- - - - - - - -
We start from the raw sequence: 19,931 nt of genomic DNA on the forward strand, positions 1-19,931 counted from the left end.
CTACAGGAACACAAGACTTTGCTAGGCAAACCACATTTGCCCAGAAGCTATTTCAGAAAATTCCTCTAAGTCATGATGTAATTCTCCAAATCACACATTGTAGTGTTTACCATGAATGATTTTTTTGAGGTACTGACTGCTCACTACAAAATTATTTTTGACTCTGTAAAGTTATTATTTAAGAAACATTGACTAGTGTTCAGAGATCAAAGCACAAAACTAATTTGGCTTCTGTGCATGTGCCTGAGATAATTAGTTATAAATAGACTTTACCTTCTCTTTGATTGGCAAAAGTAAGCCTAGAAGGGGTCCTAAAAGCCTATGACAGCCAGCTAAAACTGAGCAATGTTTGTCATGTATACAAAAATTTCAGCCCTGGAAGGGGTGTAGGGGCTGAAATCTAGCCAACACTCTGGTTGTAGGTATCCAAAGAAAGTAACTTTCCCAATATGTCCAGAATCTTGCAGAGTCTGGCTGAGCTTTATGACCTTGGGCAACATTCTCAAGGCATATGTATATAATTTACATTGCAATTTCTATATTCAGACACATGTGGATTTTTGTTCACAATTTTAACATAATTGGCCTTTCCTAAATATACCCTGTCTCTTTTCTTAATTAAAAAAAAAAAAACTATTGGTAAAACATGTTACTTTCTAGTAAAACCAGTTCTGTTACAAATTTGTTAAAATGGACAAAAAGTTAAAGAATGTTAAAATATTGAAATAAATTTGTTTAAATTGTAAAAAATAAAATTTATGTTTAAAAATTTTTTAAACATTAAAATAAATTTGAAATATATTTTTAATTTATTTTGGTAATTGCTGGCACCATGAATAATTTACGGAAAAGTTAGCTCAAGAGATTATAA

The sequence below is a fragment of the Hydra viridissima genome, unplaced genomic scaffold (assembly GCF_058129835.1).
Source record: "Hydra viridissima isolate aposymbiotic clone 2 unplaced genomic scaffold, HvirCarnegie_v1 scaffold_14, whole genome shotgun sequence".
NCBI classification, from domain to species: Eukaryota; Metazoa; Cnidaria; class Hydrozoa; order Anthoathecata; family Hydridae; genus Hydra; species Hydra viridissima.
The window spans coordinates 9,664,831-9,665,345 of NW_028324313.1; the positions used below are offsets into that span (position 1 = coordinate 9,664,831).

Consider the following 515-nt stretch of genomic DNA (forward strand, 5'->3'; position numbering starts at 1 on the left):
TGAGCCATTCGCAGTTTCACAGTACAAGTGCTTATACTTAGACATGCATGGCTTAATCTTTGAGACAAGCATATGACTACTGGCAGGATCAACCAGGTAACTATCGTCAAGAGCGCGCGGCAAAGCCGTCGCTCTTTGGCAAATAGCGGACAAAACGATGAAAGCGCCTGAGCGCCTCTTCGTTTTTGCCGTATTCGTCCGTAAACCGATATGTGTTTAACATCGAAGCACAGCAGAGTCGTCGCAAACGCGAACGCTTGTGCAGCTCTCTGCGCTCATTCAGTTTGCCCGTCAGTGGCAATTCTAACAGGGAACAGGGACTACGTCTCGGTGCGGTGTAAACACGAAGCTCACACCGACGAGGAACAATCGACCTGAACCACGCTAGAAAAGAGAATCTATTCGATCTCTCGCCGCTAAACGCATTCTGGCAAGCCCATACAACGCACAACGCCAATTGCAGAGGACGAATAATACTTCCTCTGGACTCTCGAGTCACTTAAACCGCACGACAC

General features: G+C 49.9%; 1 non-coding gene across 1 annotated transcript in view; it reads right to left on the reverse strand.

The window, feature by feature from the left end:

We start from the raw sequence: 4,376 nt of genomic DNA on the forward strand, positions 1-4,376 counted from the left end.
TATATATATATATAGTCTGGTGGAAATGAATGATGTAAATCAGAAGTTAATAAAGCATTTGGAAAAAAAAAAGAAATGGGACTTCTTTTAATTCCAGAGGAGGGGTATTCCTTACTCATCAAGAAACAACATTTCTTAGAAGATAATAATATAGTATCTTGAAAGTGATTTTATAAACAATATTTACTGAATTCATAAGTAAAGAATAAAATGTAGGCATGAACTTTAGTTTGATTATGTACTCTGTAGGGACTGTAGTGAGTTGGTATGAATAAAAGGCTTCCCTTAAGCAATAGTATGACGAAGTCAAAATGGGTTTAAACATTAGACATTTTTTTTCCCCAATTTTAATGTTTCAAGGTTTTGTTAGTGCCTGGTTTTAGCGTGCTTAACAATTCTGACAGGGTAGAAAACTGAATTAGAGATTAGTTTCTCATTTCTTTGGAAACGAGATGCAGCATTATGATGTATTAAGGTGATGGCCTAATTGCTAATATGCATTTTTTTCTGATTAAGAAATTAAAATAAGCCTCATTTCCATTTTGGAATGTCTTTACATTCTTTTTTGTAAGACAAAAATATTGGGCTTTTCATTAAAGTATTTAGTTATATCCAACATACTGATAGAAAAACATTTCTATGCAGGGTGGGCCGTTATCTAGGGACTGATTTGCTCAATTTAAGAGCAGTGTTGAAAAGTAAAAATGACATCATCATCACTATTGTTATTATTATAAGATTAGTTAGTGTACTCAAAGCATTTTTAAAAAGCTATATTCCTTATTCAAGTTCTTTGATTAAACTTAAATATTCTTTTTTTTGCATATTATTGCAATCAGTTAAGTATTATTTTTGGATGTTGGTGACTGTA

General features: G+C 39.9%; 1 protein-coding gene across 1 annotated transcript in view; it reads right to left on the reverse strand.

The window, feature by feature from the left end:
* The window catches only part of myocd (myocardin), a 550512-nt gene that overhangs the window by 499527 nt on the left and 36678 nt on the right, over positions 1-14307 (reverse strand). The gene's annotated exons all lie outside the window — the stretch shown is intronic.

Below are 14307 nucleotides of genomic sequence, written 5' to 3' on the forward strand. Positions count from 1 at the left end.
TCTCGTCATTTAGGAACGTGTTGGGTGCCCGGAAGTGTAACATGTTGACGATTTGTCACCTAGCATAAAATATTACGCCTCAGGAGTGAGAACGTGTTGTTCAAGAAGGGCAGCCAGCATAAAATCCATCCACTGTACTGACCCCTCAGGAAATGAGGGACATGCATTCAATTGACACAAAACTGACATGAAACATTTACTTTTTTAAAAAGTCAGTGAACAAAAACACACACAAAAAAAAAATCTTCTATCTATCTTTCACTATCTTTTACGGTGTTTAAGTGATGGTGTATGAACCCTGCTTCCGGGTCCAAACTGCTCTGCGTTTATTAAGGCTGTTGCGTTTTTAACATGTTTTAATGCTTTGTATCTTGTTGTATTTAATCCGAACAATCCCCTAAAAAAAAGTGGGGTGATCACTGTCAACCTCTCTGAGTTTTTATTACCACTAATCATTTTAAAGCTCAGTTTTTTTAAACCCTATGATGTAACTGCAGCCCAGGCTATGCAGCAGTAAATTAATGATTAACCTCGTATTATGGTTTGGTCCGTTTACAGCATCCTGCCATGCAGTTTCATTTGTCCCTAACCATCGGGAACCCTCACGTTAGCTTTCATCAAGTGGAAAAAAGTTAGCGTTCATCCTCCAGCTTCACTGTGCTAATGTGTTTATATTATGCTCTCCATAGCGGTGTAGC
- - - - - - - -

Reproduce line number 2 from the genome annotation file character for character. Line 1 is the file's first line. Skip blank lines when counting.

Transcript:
CTACAGGAACACAAGACTTTGCTAGGCAAACCACATTTGCCCAGAAGCTATTTCAGAAAATTCCTCTAAGTCATGATGTAATTCTCCAAATCACACATTGTAGTGTTTACCATGAATGATTTTTTTGAGGTACTGACTGCTCACTACAAAATTATTTTTGACTCTGTAAAGTTATTATTTAAGAAACATTGACTAGTGTTCAGAGATCAAAGCACAAAACTAATTTGGCTTCTGTGCATGTGCCTGAGATAATTAGTTATAAATAGACTTTACCTTCTCTTTGATTGGCAAAAGTAAGCCTAGAAGGGGTCCTAAAAGCCTATGACAGCCAGCTAAAACTGAGCAATGTTTGTCATGTATACAAAAATTTCAGCCCTGGAAGGGGTGTAGGGGCTGAAATCTAGCCAACACTCTGGTTGTAGGTATCCAAAGAAAGTAACTTTCCCAATATGTCCAGAATCTTGCAGAGTCTGGCTGAGCTTTATGACCTTGGGCAACATTCTCAAGGCATATGTATATAATTTACATTGCAATTTCTATATTCAGACACATGTGGATTTTTGTTCACAATTTTAACATAATTGGCCTTTCCTAAATATACCCTGTCTCTTTTCTTAATTAAAAAAAAAAAAACTATTGGTAAAACATGTTACTTTCTAGTAAAACCAGTTCTGTTACAAATTTGTTAAAATGGACAAAAAGTTAAAGAATGTTAAAATATTGAAATAAATTTGTTTAAATTGTAAAAAATAAAATTTATGTTTAAAAATTTTTTAAACATTAAAATAAATTTGAAATATATTTTTAATTTATTTTGGTAATTGCTGGCACCATGAATAATTTACGGAAAAGTTAGCTCAAGAGATTATAA